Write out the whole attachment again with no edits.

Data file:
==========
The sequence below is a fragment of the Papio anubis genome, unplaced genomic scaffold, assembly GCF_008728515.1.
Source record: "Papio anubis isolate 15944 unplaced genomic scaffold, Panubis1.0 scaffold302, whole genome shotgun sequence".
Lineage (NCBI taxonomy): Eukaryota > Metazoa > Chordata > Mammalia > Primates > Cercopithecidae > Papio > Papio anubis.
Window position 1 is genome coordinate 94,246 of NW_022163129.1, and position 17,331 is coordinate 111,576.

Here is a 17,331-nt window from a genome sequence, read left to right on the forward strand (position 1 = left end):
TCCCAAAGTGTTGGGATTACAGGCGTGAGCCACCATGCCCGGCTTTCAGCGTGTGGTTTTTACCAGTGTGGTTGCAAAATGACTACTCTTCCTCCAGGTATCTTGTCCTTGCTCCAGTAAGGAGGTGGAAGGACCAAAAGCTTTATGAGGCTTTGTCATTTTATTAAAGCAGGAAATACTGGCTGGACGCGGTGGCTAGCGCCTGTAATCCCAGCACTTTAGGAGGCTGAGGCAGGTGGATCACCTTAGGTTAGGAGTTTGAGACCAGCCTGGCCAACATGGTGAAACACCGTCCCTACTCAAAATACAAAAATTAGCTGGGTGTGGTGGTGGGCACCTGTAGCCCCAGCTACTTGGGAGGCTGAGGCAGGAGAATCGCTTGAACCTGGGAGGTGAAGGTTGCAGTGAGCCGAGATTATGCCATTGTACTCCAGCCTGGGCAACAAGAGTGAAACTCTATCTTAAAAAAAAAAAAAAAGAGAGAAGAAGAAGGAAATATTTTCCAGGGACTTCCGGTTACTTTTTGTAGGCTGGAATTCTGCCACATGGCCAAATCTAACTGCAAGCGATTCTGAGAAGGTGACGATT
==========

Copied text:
The sequence below is a fragment of the Papio anubis genome, unplaced genomic scaffold, assembly GCF_008728515.1.
Source record: "Papio anubis isolate 15944 unplaced genomic scaffold, Panubis1.0 scaffold302, whole genome shotgun sequence".
Lineage (NCBI taxonomy): Eukaryota > Metazoa > Chordata > Mammalia > Primates > Cercopithecidae > Papio > Papio anubis.
Window position 1 is genome coordinate 94,246 of NW_022163129.1, and position 17,331 is coordinate 111,576.

Here is a 17,331-nt window from a genome sequence, read left to right on the forward strand (position 1 = left end):
TCCCAAAGTGTTGGGATTACAGGCGTGAGCCACCATGCCCGGCTTTCAGCGTGTGGTTTTTACCAGTGTGGTTGCAAAATGACTACTCTTCCTCCAGGTATCTTGTCCTTGCTCCAGTAAGGAGGTGGAAGGACCAAAAGCTTTATGAGGCTTTGTCATTTTATTAAAGCAGGAAATACTGGCTGGACGCGGTGGCTAGCGCCTGTAATCCCAGCACTTTAGGAGGCTGAGGCAGGTGGATCACCTTAGGTTAGGAGTTTGAGACCAGCCTGGCCAACATGGTGAAACACCGTCCCTACTCAAAATACAAAAATTAGCTGGGTGTGGTGGTGGGCACCTGTAGCCCCAGCTACTTGGGAGGCTGAGGCAGGAGAATCGCTTGAACCTGGGAGGTGAAGGTTGCAGTGAGCCGAGATTATGCCATTGTACTCCAGCCTGGGCAACAAGAGTGAAACTCTATCTTAAAAAAAAAAAAAAAGAGAGAAGAAGAAGGAAATATTTTCCAGGGACTTCCGGTTACTTTTTGTAGGCTGGAATTCTGCCACATGGCCAAATCTAACTGCAAGCGATTCTGAGAAGGTGACGATT